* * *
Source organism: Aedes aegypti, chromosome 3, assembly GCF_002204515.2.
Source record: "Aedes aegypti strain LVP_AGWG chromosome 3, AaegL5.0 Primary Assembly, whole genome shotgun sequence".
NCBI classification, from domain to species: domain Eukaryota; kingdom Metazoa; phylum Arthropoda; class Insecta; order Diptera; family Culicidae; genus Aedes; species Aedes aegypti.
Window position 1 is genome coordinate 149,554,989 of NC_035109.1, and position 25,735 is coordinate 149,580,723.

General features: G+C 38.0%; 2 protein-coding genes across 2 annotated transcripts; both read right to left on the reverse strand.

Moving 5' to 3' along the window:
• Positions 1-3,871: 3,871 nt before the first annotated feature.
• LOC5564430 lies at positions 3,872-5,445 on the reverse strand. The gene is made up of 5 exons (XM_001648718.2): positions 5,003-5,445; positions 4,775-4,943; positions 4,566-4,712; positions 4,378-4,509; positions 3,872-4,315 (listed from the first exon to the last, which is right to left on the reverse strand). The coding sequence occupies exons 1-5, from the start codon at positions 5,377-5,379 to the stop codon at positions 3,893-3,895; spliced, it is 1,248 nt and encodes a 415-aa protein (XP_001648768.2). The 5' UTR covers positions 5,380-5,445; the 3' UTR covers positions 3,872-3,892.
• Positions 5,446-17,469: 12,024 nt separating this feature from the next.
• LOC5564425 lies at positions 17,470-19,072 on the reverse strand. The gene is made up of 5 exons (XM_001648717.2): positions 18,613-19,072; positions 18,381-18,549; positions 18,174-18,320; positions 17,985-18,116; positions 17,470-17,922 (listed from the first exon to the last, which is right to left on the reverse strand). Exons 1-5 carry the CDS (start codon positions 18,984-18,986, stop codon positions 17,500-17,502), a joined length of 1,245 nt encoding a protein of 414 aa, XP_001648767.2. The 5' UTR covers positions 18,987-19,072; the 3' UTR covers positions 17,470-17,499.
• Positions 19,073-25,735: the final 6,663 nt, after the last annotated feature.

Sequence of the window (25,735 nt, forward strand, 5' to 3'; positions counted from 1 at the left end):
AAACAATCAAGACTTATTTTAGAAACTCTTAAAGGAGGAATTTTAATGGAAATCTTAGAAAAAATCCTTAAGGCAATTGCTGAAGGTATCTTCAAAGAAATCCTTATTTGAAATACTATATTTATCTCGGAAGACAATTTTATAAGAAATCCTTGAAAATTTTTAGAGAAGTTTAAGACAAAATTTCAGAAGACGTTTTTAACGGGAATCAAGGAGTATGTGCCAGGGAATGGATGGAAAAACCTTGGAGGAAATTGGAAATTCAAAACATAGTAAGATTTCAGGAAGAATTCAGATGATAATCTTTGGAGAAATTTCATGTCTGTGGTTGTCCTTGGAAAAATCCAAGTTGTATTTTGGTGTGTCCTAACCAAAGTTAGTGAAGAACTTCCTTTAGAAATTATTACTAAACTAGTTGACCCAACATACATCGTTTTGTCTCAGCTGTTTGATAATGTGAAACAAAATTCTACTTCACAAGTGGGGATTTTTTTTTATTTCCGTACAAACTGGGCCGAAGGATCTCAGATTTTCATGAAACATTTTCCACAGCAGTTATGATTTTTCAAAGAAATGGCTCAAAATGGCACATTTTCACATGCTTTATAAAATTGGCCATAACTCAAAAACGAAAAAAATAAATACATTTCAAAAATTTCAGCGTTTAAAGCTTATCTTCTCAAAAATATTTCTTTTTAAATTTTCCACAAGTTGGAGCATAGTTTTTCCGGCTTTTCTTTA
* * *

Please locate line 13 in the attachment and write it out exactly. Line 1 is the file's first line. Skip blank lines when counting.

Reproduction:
AAACAATCAAGACTTATTTTAGAAACTCTTAAAGGAGGAATTTTAATGGAAATCTTAGAAAAAATCCTTAAGGCAATTGCTGAAGGTATCTTCAAAGAAATCCTTATTTGAAATACTATATTTATCTCGGAAGACAATTTTATAAGAAATCCTTGAAAATTTTTAGAGAAGTTTAAGACAAAATTTCAGAAGACGTTTTTAACGGGAATCAAGGAGTATGTGCCAGGGAATGGATGGAAAAACCTTGGAGGAAATTGGAAATTCAAAACATAGTAAGATTTCAGGAAGAATTCAGATGATAATCTTTGGAGAAATTTCATGTCTGTGGTTGTCCTTGGAAAAATCCAAGTTGTATTTTGGTGTGTCCTAACCAAAGTTAGTGAAGAACTTCCTTTAGAAATTATTACTAAACTAGTTGACCCAACATACATCGTTTTGTCTCAGCTGTTTGATAATGTGAAACAAAATTCTACTTCACAAGTGGGGATTTTTTTTTATTTCCGTACAAACTGGGCCGAAGGATCTCAGATTTTCATGAAACATTTTCCACAGCAGTTATGATTTTTCAAAGAAATGGCTCAAAATGGCACATTTTCACATGCTTTATAAAATTGGCCATAACTCAAAAACGAAAAAAATAAATACATTTCAAAAATTTCAGCGTTTAAAGCTTATCTTCTCAAAAATATTTCTTTTTAAATTTTCCACAAGTTGGAGCATAGTTTTTCCGGCTTTTCTTTA